I pressed the call bell for the last time. The nurse came in and helped me get dressed. I wheeled off the floor and out of the building. There was snow on the sidewalks and the journey to the Upstate ER would take me down a steep hill. I may have been crazy but I wasn’t stupid. At 11:30 Christmas Eve I wheeled into the cold darkness, went next door to Upstate’s Golisano Children’s Hospital, and asked the guard in the lobby to get me to the Emergency Room.

And he did.

About annecwoodlen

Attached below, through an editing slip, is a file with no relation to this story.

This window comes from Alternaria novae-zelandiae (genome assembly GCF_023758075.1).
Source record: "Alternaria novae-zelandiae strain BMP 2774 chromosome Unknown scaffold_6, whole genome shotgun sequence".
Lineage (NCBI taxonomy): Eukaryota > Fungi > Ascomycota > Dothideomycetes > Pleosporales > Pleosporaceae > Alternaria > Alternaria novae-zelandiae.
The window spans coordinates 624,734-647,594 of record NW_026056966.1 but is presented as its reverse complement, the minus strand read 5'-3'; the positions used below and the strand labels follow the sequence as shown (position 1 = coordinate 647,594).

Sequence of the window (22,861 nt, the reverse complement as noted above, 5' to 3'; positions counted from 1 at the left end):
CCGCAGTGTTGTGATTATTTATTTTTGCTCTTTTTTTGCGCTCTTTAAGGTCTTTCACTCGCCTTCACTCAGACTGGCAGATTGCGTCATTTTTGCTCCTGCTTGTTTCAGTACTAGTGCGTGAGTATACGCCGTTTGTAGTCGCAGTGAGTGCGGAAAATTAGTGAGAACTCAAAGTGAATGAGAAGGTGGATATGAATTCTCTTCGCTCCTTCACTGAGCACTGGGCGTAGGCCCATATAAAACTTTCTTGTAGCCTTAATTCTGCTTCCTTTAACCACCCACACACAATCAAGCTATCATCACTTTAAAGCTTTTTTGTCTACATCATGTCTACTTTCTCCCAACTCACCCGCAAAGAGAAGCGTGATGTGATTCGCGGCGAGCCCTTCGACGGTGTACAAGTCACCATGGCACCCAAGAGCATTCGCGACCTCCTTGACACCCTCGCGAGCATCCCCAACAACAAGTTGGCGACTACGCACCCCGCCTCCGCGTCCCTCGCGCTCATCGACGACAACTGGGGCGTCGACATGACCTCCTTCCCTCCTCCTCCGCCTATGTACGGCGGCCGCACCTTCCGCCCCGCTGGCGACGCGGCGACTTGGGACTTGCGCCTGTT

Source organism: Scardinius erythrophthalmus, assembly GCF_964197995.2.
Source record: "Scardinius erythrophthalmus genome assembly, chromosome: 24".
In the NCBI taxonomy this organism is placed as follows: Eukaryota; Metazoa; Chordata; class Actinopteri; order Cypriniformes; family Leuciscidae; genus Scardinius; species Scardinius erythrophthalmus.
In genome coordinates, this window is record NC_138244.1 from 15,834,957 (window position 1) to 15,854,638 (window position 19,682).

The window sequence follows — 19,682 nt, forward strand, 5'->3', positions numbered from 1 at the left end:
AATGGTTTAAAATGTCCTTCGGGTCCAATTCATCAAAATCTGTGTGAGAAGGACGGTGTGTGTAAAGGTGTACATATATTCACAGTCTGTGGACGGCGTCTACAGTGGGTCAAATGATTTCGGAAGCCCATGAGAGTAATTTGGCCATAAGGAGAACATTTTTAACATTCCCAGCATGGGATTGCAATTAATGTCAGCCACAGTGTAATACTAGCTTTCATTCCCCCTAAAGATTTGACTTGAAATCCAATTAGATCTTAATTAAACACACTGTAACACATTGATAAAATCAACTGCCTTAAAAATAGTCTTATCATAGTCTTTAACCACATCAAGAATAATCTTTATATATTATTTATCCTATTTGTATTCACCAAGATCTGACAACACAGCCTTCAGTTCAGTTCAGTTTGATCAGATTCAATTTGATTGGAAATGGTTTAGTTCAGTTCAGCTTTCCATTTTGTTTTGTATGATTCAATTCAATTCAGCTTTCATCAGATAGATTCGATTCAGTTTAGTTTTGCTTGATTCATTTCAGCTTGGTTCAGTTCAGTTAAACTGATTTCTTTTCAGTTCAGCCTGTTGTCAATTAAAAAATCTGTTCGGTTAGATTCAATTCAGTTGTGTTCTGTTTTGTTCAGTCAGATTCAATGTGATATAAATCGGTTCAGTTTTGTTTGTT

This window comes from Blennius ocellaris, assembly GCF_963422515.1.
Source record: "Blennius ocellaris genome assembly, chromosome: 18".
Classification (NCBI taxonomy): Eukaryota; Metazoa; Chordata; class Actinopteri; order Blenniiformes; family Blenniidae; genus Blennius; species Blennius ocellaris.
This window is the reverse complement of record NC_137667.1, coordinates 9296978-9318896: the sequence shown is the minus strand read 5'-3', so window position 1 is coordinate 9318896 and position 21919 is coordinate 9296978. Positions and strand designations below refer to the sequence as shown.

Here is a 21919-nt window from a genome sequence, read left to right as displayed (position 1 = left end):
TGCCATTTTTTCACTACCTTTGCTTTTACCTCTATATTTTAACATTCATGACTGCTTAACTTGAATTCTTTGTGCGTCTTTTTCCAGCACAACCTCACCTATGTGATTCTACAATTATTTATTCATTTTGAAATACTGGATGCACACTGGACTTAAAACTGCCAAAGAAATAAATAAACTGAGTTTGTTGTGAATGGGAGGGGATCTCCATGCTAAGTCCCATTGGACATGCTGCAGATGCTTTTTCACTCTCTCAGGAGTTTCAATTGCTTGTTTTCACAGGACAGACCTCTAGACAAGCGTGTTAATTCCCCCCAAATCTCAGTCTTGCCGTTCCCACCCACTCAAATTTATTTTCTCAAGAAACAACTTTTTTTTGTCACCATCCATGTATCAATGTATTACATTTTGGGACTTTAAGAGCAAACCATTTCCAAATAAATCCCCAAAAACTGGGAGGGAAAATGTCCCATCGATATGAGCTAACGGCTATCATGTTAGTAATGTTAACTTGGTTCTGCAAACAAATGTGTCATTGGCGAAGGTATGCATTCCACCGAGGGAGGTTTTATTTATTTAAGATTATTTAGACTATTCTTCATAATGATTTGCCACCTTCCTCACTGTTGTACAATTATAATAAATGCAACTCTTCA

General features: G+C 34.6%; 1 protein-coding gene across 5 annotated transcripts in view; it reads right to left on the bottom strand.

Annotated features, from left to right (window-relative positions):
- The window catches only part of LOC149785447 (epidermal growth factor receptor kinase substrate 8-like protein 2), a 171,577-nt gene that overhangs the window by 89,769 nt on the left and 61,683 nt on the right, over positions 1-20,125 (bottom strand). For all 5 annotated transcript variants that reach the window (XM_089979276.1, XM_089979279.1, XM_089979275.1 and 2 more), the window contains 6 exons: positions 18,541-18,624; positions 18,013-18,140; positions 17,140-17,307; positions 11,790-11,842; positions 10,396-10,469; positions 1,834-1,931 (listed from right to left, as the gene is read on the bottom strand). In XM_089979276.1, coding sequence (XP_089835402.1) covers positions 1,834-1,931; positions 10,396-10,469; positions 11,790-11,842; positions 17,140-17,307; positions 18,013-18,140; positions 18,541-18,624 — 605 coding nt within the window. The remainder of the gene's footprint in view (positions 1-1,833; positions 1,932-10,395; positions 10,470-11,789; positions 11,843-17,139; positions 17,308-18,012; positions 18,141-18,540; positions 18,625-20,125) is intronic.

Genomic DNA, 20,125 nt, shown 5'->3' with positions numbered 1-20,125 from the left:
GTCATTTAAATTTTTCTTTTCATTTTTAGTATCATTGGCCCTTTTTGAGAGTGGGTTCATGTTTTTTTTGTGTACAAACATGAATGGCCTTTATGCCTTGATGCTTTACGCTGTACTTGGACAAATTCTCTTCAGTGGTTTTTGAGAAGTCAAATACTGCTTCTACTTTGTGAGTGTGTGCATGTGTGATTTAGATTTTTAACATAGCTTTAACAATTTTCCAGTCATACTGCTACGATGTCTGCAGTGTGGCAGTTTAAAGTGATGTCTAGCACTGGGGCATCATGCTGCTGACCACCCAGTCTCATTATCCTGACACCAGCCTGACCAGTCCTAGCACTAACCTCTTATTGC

I am a tenth generation American, descended from a family that has been working a farm that was deeded to us by William Penn. The country has changed around us but we have held true. I stand in my grandmother’s kitchen, look down the valley to her brother’s farm and see my great-great-great-great-great-grandmother Hannah standing on the porch. She is holding the baby, surrounded by four other children, and saying goodbye to her husband and oldest son who are going off to fight in the Revolutionary War. The war is twenty miles away and her husband will die fighting. We are not the Daughters of the American Revolution; we were its mothers. My father, Milton C. Woodlen, got his doctorate from Temple University in the 1940’s when—in his words—“a doctorate still meant something.” He became an education professor at West Chester State Teachers College, where my mother, Elizabeth Hope Copeland, had graduated. My mother raised four girls and one boy, of which I am the middle child. My parents are deceased and my siblings are estranged. My fiancé, Robert H. Dobrow, was a fighter pilot in the Marine Corps. In 1974, his plane crashed, his parachute did not open, and we buried him in a cemetery on Long Island. I could say a great deal about him, or nothing; there is no middle ground. I have loved other men; Bob was my soul mate. The single greatest determinate of who I am and what my life has been is that I inherited my father’s gene for bipolar disorder, type II. Associated with all bipolar disorders is executive dysfunction, a learning disability that interferes with the ability to sort and organize. Despite an I.Q. of 139, I failed twelve subjects and got expelled from high school and prep school. I attended Syracuse University and Onondaga Community College and got an associate’s degree after twenty-five years. I am nothing if not tenacious. Gifted with intelligence, constrained by disability, and compromised by depression, my employment was limited to entry level jobs. Being female in the 1960’s meant that I did office work—billing at the university library, calling out telegrams at Western Union, and filing papers at a law firm. During one decade, I worked at about a hundred different places as a temporary secretary. I worked for hospitals, banks, manufacturers and others, including the county government. I quit the District Attorney’s Office to manage a gas station; it was more honest work. After Bob’s death, I started taking antidepressants. Following doctor’s orders, I took them every day for twenty-six years. During that time, I attempted%2